Tethys a very old seaway formed with the breaking up of the ancient supercontinent Pangea that existed during Permo-Triassic time (286-208 million years ago). The Tethys seaway separated ancient continental masses of Laurasia on the northern hemisphere and Gondwanaland on the southern hemisphere. At about 75 million years ago (Cretaceous), the Tethys Ocean extended across the globe between latitude l0'N and 25'N, and covered southern Europe, the Mediterranean, North Africa, Iran, and the Himalayan region, possibly extending into Burma and south-east Asia. It was the site of the alpine orogeny.

The present Mediterranean Sea has long been considered a remnant of the old Tethyan basin. The Tethys seaway was originally recognised and named because of a remarkable homogeneity of Mesozoic marine fauna. The rich assemblages include a greater diversity of species of corals, sponges, ammonoids and other molluscs than to the south and north. All these fossils occur within a vast expanse of thick carbonate rocks, which were deposited in shallow shelf environment on the margin of the supercontinent facing the Tethys. The Tethyan Ocean closed by mid-Cenozoic time with the great Alpine-Himalayan orogenic upheaval resulting from the collision of Indian and Afro-Arabian Plates collided with Eurasian Plate.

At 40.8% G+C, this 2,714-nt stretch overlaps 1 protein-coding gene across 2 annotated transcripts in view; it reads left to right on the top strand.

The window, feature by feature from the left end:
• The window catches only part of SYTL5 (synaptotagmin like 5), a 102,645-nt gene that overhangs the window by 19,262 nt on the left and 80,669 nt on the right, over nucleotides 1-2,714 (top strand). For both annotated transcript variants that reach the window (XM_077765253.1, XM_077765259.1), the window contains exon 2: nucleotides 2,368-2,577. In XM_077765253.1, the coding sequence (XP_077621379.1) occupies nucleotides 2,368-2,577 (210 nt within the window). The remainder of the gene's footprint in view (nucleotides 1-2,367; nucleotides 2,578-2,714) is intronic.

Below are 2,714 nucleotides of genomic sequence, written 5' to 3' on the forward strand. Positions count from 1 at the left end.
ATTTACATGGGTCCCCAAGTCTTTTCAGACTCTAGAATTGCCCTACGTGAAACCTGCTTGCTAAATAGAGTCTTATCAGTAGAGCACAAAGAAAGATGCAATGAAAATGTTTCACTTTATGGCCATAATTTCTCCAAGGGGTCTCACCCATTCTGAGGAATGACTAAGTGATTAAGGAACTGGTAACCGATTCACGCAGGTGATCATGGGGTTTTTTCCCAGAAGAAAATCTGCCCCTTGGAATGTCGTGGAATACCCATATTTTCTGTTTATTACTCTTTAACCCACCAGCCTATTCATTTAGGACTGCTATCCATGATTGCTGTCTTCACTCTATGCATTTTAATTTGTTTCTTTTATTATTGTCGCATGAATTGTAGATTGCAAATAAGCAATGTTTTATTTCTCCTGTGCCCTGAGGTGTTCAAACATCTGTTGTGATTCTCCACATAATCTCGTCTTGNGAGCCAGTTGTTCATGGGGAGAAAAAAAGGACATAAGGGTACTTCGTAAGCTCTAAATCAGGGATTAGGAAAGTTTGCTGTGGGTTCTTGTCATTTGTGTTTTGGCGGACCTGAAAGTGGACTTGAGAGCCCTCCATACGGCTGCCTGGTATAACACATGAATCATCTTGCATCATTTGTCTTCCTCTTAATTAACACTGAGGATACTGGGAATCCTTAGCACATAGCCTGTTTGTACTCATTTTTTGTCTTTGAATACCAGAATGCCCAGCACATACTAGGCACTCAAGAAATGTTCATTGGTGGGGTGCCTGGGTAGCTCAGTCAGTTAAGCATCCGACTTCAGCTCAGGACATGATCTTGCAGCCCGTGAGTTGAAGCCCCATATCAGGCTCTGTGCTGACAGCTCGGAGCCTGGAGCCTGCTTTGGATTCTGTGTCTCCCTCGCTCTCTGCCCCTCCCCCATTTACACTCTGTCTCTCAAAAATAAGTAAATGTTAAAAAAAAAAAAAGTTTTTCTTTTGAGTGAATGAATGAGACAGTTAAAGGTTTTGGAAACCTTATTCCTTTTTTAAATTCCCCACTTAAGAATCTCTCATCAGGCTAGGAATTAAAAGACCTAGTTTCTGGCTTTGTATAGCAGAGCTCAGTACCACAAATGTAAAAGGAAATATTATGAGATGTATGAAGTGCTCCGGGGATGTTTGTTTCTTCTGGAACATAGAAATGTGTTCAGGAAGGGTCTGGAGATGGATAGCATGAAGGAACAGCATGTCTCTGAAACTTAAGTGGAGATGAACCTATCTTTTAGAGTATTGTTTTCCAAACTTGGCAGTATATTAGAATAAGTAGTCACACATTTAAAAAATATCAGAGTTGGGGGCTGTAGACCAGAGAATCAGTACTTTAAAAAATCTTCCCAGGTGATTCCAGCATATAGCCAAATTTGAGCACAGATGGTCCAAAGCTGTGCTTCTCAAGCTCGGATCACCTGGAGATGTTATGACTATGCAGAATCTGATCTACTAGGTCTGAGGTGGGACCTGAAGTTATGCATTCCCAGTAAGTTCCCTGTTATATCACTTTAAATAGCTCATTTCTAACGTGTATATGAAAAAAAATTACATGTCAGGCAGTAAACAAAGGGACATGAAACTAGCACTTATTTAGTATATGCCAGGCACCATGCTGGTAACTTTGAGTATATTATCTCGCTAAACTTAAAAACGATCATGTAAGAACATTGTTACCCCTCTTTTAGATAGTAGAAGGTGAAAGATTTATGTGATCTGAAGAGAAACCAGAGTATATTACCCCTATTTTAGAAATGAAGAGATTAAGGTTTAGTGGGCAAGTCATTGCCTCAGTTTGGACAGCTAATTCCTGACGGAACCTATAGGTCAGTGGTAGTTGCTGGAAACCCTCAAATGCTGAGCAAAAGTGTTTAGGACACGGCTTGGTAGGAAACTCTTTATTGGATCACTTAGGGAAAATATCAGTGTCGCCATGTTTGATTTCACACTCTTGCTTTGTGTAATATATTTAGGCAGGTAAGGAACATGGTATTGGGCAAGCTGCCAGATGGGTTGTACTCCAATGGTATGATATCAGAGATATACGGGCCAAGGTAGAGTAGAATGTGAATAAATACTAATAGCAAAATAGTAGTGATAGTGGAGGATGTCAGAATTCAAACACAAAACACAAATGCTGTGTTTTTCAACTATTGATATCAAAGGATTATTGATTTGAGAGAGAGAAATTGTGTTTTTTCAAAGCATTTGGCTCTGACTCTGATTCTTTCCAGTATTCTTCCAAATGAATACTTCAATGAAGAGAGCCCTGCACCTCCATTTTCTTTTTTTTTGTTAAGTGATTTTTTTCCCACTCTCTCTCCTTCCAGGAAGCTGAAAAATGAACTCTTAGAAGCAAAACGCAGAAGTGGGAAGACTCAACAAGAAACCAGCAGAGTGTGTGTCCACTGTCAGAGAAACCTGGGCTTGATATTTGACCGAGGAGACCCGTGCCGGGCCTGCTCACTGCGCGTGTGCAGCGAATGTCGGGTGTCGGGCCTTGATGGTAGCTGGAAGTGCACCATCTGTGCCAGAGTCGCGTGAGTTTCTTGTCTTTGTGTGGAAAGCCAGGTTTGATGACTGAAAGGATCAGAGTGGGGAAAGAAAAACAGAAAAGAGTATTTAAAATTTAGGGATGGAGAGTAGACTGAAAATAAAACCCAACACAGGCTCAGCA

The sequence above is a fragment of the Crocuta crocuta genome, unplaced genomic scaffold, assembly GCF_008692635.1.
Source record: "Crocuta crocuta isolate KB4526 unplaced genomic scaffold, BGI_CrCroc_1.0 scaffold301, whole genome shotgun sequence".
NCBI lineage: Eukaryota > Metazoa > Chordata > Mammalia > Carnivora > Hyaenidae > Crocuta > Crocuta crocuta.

The Himalayan Mountain on the north of Bangladesh and the Indo-Burmese Mountain Range on the east is a part of a super orogenic complex known as Tethysides that descended from Tethys. A remarkable feature of the Tethys (Tibetan) Himalayan is the practically unbroken sedimentary sequence from Cambro-ordovician (570-438 million years ago) to Lower Eocene (around 55 million years ago). Sedimentary gaps are minor eg Upper Carboniferous (around 300 million years ago). Furthermore, this thick pile of mostly platform-type of sediment is conformable with surprising facies continuity from east to west for over 2,000 km along the entire range. All along the northern side of the Himalayan, the Tethyan platform sediments change into a flysch facies with all the indications of deeper and pelagic sediments. [Mahmood Alam]